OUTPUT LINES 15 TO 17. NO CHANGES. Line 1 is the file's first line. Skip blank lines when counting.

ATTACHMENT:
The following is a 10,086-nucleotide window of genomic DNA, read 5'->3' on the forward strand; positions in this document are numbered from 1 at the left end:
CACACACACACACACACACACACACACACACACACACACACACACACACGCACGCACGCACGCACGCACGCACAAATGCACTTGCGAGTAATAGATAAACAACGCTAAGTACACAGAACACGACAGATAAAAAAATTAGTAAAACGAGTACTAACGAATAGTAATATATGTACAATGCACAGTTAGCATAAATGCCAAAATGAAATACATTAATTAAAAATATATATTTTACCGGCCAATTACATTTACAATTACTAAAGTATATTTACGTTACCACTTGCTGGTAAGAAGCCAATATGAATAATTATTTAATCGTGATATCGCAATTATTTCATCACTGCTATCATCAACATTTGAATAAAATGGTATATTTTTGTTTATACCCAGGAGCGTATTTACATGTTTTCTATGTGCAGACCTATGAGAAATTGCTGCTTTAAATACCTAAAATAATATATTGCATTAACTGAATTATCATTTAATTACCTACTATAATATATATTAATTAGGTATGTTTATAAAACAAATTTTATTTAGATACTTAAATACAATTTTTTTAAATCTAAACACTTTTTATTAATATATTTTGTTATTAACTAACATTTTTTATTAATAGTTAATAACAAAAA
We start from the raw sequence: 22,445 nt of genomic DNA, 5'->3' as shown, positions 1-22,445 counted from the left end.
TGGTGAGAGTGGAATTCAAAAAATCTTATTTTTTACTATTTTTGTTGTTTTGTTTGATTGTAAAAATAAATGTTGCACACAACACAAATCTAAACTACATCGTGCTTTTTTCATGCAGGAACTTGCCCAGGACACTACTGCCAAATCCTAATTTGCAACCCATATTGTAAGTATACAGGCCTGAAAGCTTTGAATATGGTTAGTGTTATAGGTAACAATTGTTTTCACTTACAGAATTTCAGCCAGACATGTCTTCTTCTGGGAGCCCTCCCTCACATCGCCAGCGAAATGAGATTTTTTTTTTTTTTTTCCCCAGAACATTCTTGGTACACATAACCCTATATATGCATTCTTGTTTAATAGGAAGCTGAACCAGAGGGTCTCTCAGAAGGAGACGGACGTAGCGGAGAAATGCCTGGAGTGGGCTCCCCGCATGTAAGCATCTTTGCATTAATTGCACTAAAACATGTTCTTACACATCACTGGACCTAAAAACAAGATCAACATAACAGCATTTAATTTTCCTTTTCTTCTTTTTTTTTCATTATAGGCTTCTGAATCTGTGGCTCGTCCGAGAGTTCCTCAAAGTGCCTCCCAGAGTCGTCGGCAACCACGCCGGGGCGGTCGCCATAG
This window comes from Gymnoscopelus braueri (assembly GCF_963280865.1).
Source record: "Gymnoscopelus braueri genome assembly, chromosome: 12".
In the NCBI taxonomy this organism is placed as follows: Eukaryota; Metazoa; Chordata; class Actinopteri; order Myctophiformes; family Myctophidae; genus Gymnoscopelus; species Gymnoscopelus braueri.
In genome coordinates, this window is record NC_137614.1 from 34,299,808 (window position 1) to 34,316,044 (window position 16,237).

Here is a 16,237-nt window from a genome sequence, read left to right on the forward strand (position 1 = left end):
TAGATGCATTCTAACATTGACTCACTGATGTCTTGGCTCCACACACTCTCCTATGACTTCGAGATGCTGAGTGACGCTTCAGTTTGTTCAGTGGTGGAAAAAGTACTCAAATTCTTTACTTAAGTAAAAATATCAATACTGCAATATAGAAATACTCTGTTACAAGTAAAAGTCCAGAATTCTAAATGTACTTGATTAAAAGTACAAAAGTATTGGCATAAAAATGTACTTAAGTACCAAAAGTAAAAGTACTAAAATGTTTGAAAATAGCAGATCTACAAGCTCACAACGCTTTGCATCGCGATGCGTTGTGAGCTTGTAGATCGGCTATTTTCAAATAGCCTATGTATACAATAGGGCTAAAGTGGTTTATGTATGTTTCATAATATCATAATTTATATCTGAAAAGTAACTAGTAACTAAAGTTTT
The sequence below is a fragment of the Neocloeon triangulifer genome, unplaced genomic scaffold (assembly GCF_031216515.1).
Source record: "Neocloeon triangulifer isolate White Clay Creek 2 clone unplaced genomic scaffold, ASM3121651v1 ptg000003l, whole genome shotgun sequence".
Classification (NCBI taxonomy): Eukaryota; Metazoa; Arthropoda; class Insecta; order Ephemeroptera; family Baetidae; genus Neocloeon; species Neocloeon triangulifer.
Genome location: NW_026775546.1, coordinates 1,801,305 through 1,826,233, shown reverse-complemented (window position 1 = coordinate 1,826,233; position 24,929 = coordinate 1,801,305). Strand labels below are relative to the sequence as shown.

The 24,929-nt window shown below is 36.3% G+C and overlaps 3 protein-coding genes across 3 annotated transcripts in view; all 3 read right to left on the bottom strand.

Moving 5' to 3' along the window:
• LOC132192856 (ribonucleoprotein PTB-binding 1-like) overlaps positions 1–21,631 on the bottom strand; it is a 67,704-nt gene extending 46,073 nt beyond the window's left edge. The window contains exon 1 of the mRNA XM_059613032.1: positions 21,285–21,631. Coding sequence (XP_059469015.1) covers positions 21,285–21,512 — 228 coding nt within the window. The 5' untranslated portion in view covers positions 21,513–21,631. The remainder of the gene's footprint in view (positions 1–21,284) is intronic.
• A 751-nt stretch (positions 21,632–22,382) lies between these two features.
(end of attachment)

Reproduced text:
The 24,929-nt window shown below is 36.3% G+C and overlaps 3 protein-coding genes across 3 annotated transcripts in view; all 3 read right to left on the bottom strand.

Moving 5' to 3' along the window:
• LOC132192856 (ribonucleoprotein PTB-binding 1-like) overlaps positions 1–21,631 on the bottom strand; it is a 67,704-nt gene extending 46,073 nt beyond the window's left edge. The window contains exon 1 of the mRNA XM_059613032.1: positions 21,285–21,631. Coding sequence (XP_059469015.1) covers positions 21,285–21,512 — 228 coding nt within the window. The 5' untranslated portion in view covers positions 21,513–21,631. The remainder of the gene's footprint in view (positions 1–21,284) is intronic.